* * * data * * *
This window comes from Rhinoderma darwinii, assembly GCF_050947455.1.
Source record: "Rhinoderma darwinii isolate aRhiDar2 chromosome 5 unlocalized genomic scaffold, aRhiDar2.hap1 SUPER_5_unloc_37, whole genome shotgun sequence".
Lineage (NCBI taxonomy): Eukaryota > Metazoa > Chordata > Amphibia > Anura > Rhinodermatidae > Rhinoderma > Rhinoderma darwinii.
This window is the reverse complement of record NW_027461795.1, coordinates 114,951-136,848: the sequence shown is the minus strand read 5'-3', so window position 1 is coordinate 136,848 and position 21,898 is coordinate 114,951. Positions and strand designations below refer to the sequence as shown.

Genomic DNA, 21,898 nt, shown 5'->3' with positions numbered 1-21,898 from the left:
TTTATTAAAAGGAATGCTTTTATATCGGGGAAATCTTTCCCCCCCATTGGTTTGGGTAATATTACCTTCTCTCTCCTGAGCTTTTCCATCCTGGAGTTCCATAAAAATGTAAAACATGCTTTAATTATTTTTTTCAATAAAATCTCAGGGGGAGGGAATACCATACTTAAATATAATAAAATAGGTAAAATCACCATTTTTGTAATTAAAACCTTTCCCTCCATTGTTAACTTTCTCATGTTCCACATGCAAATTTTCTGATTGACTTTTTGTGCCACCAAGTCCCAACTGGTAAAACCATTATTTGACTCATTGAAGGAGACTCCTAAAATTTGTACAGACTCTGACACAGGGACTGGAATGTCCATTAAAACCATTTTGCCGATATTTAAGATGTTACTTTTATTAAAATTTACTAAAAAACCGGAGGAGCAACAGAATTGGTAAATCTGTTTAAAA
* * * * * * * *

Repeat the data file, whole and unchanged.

This window comes from Rhinoderma darwinii, assembly GCF_050947455.1.
Source record: "Rhinoderma darwinii isolate aRhiDar2 chromosome 5 unlocalized genomic scaffold, aRhiDar2.hap1 SUPER_5_unloc_37, whole genome shotgun sequence".
Lineage (NCBI taxonomy): Eukaryota > Metazoa > Chordata > Amphibia > Anura > Rhinodermatidae > Rhinoderma > Rhinoderma darwinii.
This window is the reverse complement of record NW_027461795.1, coordinates 114,951-136,848: the sequence shown is the minus strand read 5'-3', so window position 1 is coordinate 136,848 and position 21,898 is coordinate 114,951. Positions and strand designations below refer to the sequence as shown.

Genomic DNA, 21,898 nt, shown 5'->3' with positions numbered 1-21,898 from the left:
TTTATTAAAAGGAATGCTTTTATATCGGGGAAATCTTTCCCCCCCATTGGTTTGGGTAATATTACCTTCTCTCTCCTGAGCTTTTCCATCCTGGAGTTCCATAAAAATGTAAAACATGCTTTAATTATTTTTTTCAATAAAATCTCAGGGGGAGGGAATACCATACTTAAATATAATAAAATAGGTAAAATCACCATTTTTGTAATTAAAACCTTTCCCTCCATTGTTAACTTTCTCATGTTCCACATGCAAATTTTCTGATTGACTTTTTGTGCCACCAAGTCCCAACTGGTAAAACCATTATTTGACTCATTGAAGGAGACTCCTAAAATTTGTACAGACTCTGACACAGGGACTGGAATGTCCATTAAAACCATTTTGCCGATATTTAAGATGTTACTTTTATTAAAATTTACTAAAAAACCGGAGGAGCAACAGAATTGGTAAATCTGTTTAAAA